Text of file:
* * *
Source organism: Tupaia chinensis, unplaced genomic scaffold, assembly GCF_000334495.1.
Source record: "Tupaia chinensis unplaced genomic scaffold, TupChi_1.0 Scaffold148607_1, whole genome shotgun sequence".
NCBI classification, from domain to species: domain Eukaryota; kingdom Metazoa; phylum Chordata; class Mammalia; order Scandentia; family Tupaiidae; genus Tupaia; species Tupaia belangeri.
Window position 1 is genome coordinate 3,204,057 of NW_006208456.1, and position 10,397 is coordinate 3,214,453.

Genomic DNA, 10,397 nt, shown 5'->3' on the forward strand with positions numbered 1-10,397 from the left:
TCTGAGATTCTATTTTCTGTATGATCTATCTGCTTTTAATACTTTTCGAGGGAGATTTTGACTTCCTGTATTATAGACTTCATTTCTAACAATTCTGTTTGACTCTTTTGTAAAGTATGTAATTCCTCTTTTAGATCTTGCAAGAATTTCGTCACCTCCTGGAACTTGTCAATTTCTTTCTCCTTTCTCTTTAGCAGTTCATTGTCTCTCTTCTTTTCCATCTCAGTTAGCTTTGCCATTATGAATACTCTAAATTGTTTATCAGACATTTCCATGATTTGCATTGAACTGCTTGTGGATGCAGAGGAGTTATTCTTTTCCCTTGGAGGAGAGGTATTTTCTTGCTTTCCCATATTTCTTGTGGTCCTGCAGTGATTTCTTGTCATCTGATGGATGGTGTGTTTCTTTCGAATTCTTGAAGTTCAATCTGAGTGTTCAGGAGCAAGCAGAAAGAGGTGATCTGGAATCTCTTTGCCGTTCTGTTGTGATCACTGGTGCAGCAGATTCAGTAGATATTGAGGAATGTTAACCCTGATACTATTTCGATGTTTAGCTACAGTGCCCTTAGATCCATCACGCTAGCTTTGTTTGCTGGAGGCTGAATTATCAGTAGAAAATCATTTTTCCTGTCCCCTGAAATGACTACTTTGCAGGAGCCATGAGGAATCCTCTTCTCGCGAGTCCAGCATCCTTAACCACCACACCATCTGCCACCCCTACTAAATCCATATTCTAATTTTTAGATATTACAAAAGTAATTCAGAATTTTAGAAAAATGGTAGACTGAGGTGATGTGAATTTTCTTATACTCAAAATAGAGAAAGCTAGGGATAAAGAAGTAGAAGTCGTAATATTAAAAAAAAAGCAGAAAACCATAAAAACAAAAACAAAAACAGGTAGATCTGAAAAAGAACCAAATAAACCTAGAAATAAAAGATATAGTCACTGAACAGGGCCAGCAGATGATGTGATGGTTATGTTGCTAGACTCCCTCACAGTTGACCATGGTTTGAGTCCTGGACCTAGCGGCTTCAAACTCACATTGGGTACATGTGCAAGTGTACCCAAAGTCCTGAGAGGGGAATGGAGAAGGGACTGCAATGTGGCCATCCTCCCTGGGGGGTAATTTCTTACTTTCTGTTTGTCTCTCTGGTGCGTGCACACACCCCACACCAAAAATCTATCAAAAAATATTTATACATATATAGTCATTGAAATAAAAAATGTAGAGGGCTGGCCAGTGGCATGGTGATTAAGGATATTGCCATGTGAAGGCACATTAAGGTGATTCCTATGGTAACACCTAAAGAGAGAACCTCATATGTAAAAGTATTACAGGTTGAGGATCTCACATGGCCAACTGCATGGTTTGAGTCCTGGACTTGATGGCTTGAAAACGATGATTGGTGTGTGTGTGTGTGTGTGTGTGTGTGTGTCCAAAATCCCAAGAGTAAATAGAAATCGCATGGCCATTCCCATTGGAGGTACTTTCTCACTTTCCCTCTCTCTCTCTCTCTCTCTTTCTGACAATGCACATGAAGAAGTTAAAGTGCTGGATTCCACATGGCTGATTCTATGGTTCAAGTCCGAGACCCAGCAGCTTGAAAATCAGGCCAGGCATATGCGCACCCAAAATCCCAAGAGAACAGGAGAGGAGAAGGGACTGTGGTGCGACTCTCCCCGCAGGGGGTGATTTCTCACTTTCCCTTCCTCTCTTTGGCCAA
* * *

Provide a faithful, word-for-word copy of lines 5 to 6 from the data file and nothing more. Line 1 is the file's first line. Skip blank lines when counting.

Genomic DNA, 10,397 nt, shown 5'->3' on the forward strand with positions numbered 1-10,397 from the left:
TCTGAGATTCTATTTTCTGTATGATCTATCTGCTTTTAATACTTTTCGAGGGAGATTTTGACTTCCTGTATTATAGACTTCATTTCTAACAATTCTGTTTGACTCTTTTGTAAAGTATGTAATTCCTCTTTTAGATCTTGCAAGAATTTCGTCACCTCCTGGAACTTGTCAATTTCTTTCTCCTTTCTCTTTAGCAGTTCATTGTCTCTCTTCTTTTCCATCTCAGTTAGCTTTGCCATTATGAATACTCTAAATTGTTTATCAGACATTTCCATGATTTGCATTGAACTGCTTGTGGATGCAGAGGAGTTATTCTTTTCCCTTGGAGGAGAGGTATTTTCTTGCTTTCCCATATTTCTTGTGGTCCTGCAGTGATTTCTTGTCATCTGATGGATGGTGTGTTTCTTTCGAATTCTTGAAGTTCAATCTGAGTGTTCAGGAGCAAGCAGAAAGAGGTGATCTGGAATCTCTTTGCCGTTCTGTTGTGATCACTGGTGCAGCAGATTCAGTAGATATTGAGGAATGTTAACCCTGATACTATTTCGATGTTTAGCTACAGTGCCCTTAGATCCATCACGCTAGCTTTGTTTGCTGGAGGCTGAATTATCAGTAGAAAATCATTTTTCCTGTCCCCTGAAATGACTACTTTGCAGGAGCCATGAGGAATCCTCTTCTCGCGAGTCCAGCATCCTTAACCACCACACCATCTGCCACCCCTACTAAATCCATATTCTAATTTTTAGATATTACAAAAGTAATTCAGAATTTTAGAAAAATGGTAGACTGAGGTGATGTGAATTTTCTTATACTCAAAATAGAGAAAGCTAGGGATAAAGAAGTAGAAGTCGTAATATTAAAAAAAAAGCAGAAAACCATAAAAACAAAAACAAAAACAGGTAGATCTGAAAAAGAACCAAATAAACCTAGAAATAAAAGATATAGTCACTGAACAGGGCCAGCAGATGATGTGATGGTTATGTTGCTAGACTCCCTCACAGTTGACCATGGTTTGAGTCCTGGACCTAGCGGCTTCAAACTCACATTGGGTACATGTGCAAGTGTACCCAAAGTCCTGAGAGGGGAATGGAGAAGGGACTGCAATGTGGCCATCCTCCCTGGGGGGTAATTTCTTACTTTCTGTTTGTCTCTCTGGTGCGTGCACACACCCCACACCAAAAATCTATCAAAAAATATTTATACATATATAGTCATTGAAATAAAAAATGTAGAGGGCTGGCCAGTGGCATGGTGATTAAGGATATTGCCATGTGAAGGCACATTAAGGTGATTCCTATGGTAACACCTAAAGAGAGAACCTCATATGTAAAAGTATTACAGGTTGAGGATCTCACATGGCCAACTGCATGGTTTGAGTCCTGGACTTGATGGCTTGAAAACGATGATTGGTGTGTGTGTGTGTGTGTGTGTGTGTGTGTCCAAAATCCCAAGAGTAAATAGAAATCGCATGGCCATTCCCATTGGAGGTACTTTCTCACTTTCCCTCTCTCTCTCTCTCTCTCTTTCTGACAATGCACATGAAGAAGTTAAAGTGCTGGATTCCACATGGCTGATTCTATGGTTCAAGTCCGAGACCCAGCAGCTTGAAAATCAGGCCAGGCATATGCGCACCCAAAATCCCAAGAGAACAGGAGAGGAGAAGGGACTGTGGTGCGACTCTCCCCGCAGGGGGTGATTTCTCACTTTCCCTTCCTCTCTTTGGCCAA